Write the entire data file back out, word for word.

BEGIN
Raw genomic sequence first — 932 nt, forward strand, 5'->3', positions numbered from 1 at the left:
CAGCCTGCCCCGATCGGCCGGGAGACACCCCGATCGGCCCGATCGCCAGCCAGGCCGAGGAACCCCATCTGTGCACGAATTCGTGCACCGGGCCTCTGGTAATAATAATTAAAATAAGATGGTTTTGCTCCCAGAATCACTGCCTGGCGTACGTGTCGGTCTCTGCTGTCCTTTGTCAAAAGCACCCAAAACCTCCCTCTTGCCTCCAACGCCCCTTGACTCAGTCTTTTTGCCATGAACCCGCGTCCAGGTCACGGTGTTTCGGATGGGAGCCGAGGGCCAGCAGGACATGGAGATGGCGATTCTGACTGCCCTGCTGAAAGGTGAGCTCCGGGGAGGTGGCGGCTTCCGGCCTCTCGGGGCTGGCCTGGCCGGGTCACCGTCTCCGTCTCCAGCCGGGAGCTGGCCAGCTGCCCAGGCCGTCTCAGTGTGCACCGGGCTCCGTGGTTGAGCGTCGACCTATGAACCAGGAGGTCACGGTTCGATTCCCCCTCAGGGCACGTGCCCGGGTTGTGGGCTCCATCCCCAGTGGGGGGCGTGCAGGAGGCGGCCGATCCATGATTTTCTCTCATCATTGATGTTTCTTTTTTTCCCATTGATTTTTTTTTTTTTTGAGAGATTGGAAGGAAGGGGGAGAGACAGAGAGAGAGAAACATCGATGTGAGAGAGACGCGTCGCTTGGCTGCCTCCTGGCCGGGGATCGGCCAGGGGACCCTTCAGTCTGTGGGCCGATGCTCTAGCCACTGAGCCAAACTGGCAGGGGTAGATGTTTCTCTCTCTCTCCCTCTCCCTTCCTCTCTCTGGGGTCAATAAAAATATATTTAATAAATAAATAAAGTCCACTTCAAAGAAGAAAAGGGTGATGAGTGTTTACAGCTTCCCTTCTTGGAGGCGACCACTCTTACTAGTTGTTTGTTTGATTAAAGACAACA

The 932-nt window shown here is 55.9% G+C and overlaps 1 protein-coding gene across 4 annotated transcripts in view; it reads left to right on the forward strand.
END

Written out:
Raw genomic sequence first — 932 nt, forward strand, 5'->3', positions numbered from 1 at the left:
CAGCCTGCCCCGATCGGCCGGGAGACACCCCGATCGGCCCGATCGCCAGCCAGGCCGAGGAACCCCATCTGTGCACGAATTCGTGCACCGGGCCTCTGGTAATAATAATTAAAATAAGATGGTTTTGCTCCCAGAATCACTGCCTGGCGTACGTGTCGGTCTCTGCTGTCCTTTGTCAAAAGCACCCAAAACCTCCCTCTTGCCTCCAACGCCCCTTGACTCAGTCTTTTTGCCATGAACCCGCGTCCAGGTCACGGTGTTTCGGATGGGAGCCGAGGGCCAGCAGGACATGGAGATGGCGATTCTGACTGCCCTGCTGAAAGGTGAGCTCCGGGGAGGTGGCGGCTTCCGGCCTCTCGGGGCTGGCCTGGCCGGGTCACCGTCTCCGTCTCCAGCCGGGAGCTGGCCAGCTGCCCAGGCCGTCTCAGTGTGCACCGGGCTCCGTGGTTGAGCGTCGACCTATGAACCAGGAGGTCACGGTTCGATTCCCCCTCAGGGCACGTGCCCGGGTTGTGGGCTCCATCCCCAGTGGGGGGCGTGCAGGAGGCGGCCGATCCATGATTTTCTCTCATCATTGATGTTTCTTTTTTTCCCATTGATTTTTTTTTTTTTTGAGAGATTGGAAGGAAGGGGGAGAGACAGAGAGAGAGAAACATCGATGTGAGAGAGACGCGTCGCTTGGCTGCCTCCTGGCCGGGGATCGGCCAGGGGACCCTTCAGTCTGTGGGCCGATGCTCTAGCCACTGAGCCAAACTGGCAGGGGTAGATGTTTCTCTCTCTCTCCCTCTCCCTTCCTCTCTCTGGGGTCAATAAAAATATATTTAATAAATAAATAAAGTCCACTTCAAAGAAGAAAAGGGTGATGAGTGTTTACAGCTTCCCTTCTTGGAGGCGACCACTCTTACTAGTTGTTTGTTTGATTAAAGACAACA

The 932-nt window shown here is 55.9% G+C and overlaps 1 protein-coding gene across 4 annotated transcripts in view; it reads left to right on the forward strand.